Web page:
A legacy of low-impact logging does not elevate prevalence of potentially pathogenic protozoa in free-ranging gorillas and chimpanzees in the Republic of Congo: Logging and parasitism in African Apes

Thomas R. Gillespie, David Morgan, J. Charlie Deutsch, Mark S. Kuhlenschmidt, Johanna S. Salzer, Kenneth Cameron, Trish Reed, Crickette Sanz

Research output: Contribution to journalReview article

Abstract

Many studies have examined the long-term effects of selective logging on the abundance and diversity of free-ranging primates. Logging is known to reduce the abundance of some primate species through associated hunting and the loss of food trees for frugivores; however, the potential role of pathogens in such primate population declines is largely unexplored. Selective logging results in a suite of alterations in host ecology and forest structure that may alter pathogen dynamics in resident wildlife populations. In addition, environmental pollution with human fecal material may present a risk for wildlife infections with zoonotic protozoa, such as Cryptosporidium and Giardia. To better understand this interplay, we compared patterns of infection with these potentially pathogenic protozoa in sympatric western lowland gorillas (Gorilla gorilla gorilla) and chimpanzees (Pan troglodytes troglodytes) in the undisturbed Goualougo Triangle of Nouabalé-Ndoki National Park and the adjacent previously logged Kabo Concession in northern Republic of Congo. No Cryptosporidium infections were detected in any of the apes examined and prevalence of infection with Giardia was low (3.73% overall) and did not differ between logged and undisturbed forest for chimpanzees or gorillas. These results provide a baseline for prevalence of these protozoa in forest-dwelling African apes and suggest that low-intensity logging may not result in long-term elevated prevalence of potentially pathogenic protozoa.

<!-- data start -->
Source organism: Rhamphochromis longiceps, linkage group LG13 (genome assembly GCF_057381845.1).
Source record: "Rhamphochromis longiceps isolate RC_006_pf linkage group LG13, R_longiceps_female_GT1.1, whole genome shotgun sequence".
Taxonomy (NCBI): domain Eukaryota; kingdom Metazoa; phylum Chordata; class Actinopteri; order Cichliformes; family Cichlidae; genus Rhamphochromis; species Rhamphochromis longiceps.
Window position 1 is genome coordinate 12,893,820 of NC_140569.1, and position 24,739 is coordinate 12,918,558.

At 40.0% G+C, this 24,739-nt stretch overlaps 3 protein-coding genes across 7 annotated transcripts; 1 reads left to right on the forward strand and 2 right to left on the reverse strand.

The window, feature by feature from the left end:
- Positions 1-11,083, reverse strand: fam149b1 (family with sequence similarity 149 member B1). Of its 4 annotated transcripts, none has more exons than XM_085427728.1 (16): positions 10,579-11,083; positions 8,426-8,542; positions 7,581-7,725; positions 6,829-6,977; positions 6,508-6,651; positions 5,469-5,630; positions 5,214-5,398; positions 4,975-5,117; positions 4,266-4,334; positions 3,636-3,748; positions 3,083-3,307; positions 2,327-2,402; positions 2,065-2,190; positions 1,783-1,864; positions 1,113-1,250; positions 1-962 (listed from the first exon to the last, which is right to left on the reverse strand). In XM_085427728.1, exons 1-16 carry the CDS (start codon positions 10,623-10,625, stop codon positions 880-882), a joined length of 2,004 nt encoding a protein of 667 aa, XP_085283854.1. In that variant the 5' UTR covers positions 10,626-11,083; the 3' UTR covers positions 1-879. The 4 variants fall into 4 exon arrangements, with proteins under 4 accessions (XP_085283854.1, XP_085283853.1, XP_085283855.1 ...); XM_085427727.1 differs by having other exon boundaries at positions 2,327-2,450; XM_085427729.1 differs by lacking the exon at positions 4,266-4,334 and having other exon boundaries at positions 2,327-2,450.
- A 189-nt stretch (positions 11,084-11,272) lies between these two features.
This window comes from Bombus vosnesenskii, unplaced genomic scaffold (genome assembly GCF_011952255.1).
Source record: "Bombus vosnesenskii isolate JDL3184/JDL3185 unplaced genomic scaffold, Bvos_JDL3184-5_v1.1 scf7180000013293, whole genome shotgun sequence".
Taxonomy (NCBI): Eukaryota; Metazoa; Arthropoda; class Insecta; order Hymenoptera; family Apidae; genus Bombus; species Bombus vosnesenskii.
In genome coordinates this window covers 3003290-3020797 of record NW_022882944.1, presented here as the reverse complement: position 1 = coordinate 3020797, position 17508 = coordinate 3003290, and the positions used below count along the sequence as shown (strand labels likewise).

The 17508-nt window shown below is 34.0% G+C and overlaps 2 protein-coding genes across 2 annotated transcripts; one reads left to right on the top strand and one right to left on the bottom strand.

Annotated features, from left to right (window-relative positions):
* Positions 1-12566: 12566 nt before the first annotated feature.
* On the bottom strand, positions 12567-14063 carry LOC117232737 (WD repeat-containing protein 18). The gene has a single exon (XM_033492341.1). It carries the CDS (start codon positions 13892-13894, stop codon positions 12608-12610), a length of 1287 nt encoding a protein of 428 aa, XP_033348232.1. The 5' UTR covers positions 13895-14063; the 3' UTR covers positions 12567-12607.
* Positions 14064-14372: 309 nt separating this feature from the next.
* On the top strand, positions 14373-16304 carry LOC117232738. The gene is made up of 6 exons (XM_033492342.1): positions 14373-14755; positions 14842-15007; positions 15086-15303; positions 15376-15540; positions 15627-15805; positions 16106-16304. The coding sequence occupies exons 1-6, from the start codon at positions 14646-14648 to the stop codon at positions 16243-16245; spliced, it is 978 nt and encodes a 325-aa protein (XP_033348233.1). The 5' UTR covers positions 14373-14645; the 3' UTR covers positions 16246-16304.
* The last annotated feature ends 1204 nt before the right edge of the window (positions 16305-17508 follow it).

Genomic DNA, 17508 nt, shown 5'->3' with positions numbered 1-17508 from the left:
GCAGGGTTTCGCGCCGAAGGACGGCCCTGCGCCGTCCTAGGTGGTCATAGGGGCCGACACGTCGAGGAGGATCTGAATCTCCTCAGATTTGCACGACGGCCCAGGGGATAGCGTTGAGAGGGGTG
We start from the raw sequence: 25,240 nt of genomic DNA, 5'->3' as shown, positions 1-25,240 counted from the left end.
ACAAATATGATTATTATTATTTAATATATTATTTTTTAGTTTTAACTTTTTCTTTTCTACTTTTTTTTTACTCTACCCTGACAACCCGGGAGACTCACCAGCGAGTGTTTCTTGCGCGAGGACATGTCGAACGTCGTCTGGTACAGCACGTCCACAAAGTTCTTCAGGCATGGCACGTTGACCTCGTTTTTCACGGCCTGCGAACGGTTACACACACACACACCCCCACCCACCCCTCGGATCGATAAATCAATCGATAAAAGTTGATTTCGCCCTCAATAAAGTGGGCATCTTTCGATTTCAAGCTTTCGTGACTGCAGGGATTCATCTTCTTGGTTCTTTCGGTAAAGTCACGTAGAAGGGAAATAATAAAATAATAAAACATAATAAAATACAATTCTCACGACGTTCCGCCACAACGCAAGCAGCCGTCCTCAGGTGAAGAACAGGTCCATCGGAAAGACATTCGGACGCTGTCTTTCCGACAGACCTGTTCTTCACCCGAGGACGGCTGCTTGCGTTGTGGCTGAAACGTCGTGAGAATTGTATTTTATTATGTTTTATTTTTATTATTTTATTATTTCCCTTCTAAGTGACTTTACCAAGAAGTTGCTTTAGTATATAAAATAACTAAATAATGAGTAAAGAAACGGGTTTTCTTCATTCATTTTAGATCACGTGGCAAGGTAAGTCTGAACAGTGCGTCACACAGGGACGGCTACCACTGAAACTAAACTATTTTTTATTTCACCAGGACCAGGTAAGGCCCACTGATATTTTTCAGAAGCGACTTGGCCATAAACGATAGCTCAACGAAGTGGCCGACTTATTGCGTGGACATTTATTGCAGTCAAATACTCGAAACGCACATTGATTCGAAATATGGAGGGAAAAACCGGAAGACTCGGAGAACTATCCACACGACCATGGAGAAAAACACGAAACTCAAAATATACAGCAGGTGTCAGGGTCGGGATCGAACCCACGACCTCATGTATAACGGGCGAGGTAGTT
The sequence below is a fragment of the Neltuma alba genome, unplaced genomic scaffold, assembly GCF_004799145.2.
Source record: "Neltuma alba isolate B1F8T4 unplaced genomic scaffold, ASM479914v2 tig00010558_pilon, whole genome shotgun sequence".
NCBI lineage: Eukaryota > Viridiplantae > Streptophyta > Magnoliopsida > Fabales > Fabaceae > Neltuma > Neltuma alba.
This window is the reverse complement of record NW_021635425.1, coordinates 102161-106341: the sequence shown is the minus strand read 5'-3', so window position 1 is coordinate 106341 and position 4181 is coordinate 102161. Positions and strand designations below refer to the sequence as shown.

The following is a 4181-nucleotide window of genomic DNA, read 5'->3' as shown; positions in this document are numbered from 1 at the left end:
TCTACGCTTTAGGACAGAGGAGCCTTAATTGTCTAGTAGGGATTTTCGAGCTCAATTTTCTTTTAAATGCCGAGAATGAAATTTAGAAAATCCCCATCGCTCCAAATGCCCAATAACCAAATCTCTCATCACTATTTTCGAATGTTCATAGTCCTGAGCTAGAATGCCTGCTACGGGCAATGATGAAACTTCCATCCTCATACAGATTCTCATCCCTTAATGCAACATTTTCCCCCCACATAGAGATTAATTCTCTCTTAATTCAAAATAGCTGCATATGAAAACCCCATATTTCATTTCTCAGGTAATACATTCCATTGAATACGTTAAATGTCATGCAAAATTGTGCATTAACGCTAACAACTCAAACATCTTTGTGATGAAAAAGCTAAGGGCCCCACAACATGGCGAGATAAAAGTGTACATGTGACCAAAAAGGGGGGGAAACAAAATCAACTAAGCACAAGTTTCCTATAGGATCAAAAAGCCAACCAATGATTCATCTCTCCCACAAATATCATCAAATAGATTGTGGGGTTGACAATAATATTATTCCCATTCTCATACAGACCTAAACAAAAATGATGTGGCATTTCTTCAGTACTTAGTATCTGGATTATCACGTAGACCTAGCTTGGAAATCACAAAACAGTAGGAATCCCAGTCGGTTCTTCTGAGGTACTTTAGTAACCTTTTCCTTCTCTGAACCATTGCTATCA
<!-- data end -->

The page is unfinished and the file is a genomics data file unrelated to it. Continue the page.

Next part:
Original languageEnglish (US)
Pages (from-to)557-564
Number of pages8
JournalEcoHealth
Volume6
Issue number4
DOIs
StatePublished - Dec 1 2009

Keywords

  • Cryptosporidium
  • Giardia
  • disease ecology
  • disturbance ecology
  • zoonoses

ASJC Scopus subject areas

  • Ecology
  • Health, Toxicology and Mutagenesis

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